July 18, 2012
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Employment Contracts and Nonqualified Deferred Compensation Plans May Require Amendment By Year-End
In order to maintain compliance with Section 409A of the Internal Revenue Code, employers should review and correct, as needed, by December 31, 2012, any nonqualified deferred compensation plans and employment contracts in existence since on or before Dec. 31, 2010, to avoid possible income tax and penalties.
Section 409A of the Internal Revenue Code applies to employment, severance, nonqualified deferred compensation, and other arrangements that provide for post-termination severance or other compensation unless the agreement qualifies under an exception, such as a payment within 2 1/2 months after the year in which entitlement to payment occurs. Nonqualified deferred compensation and employment agreements may not qualify for an exception and therefore must comply with Section 409A.
Under federal employment laws, employees are often provided a minimum period, often up to 45 days, following termination of employment to consider a release before signing it, and a minimum period (generally seven days) following execution of a release to revoke it.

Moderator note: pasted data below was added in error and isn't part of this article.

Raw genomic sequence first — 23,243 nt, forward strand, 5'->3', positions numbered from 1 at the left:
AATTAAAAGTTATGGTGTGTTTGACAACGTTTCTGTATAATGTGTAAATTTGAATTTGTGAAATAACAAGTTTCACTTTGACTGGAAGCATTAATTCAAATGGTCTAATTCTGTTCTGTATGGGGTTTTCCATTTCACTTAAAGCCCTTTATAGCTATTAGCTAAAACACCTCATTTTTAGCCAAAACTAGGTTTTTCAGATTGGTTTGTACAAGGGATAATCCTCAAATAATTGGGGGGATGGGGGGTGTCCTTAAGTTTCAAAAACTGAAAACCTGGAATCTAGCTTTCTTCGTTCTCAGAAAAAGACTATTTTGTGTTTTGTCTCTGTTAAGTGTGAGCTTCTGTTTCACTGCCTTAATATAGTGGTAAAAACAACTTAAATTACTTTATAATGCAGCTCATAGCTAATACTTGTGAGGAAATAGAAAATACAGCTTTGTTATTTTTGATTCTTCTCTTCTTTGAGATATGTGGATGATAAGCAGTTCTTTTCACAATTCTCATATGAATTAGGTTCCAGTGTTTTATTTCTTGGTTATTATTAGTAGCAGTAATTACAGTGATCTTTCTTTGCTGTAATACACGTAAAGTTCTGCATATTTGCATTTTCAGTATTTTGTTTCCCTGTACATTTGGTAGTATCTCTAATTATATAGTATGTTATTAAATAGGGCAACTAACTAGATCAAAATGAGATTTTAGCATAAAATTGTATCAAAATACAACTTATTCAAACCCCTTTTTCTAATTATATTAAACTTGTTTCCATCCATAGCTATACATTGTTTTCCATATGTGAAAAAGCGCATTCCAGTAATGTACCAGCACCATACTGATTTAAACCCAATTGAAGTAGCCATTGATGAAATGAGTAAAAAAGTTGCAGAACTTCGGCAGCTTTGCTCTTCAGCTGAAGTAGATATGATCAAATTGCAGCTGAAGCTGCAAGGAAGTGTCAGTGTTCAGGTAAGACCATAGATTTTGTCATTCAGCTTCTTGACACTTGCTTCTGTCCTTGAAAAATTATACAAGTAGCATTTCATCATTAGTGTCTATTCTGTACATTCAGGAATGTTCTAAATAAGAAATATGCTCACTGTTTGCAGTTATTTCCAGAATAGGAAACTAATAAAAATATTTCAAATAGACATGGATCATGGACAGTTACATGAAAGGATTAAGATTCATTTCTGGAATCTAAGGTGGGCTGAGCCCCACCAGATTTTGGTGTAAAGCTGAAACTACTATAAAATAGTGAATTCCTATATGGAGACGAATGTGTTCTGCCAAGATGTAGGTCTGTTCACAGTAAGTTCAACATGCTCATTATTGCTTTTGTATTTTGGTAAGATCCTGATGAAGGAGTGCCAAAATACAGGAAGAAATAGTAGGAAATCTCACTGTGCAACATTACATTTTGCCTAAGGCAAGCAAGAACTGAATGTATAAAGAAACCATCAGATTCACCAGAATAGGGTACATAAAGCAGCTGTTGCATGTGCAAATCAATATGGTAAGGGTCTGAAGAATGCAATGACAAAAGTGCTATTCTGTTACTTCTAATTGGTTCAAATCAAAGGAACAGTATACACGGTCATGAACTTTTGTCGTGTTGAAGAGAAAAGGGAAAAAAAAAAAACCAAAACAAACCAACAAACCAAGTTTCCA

Certain nonqualified deferred compensation plans and employment agreements have provisions that condition payment upon an individual’s signing a release of claims against the employer. Release provisions with waiting periods that in effect allow a person to pick a payment in the current or following year do not comply with Section 409A. Agreements with this problem, if any benefit is vested, that have been in existence since on or before Dec. 31, 2010, must be amended before the end of 2012 to avoid section 409A tax problems for employees and employers. Plans and agreements entered into after Dec. 31, 2010, if any benefit is vested, are not eligible for this transition relief and can be corrected only through the IRS’s Section 409A document correction program, if eligible.
For covered agreements existing on or before Dec. 31, 2010, with noncompliant release provisions, employers have been able to rely on a transition period under which no document or operational failure will be deemed to occur if either:
Correction Agreement Or Plan After Dec. 31, 2012
What Employers Should Do Now
If you have questions about compliance with Section 409A, please contact your Lathrop Gage attorney or a member of the Employee Benefits department listed on this alert.
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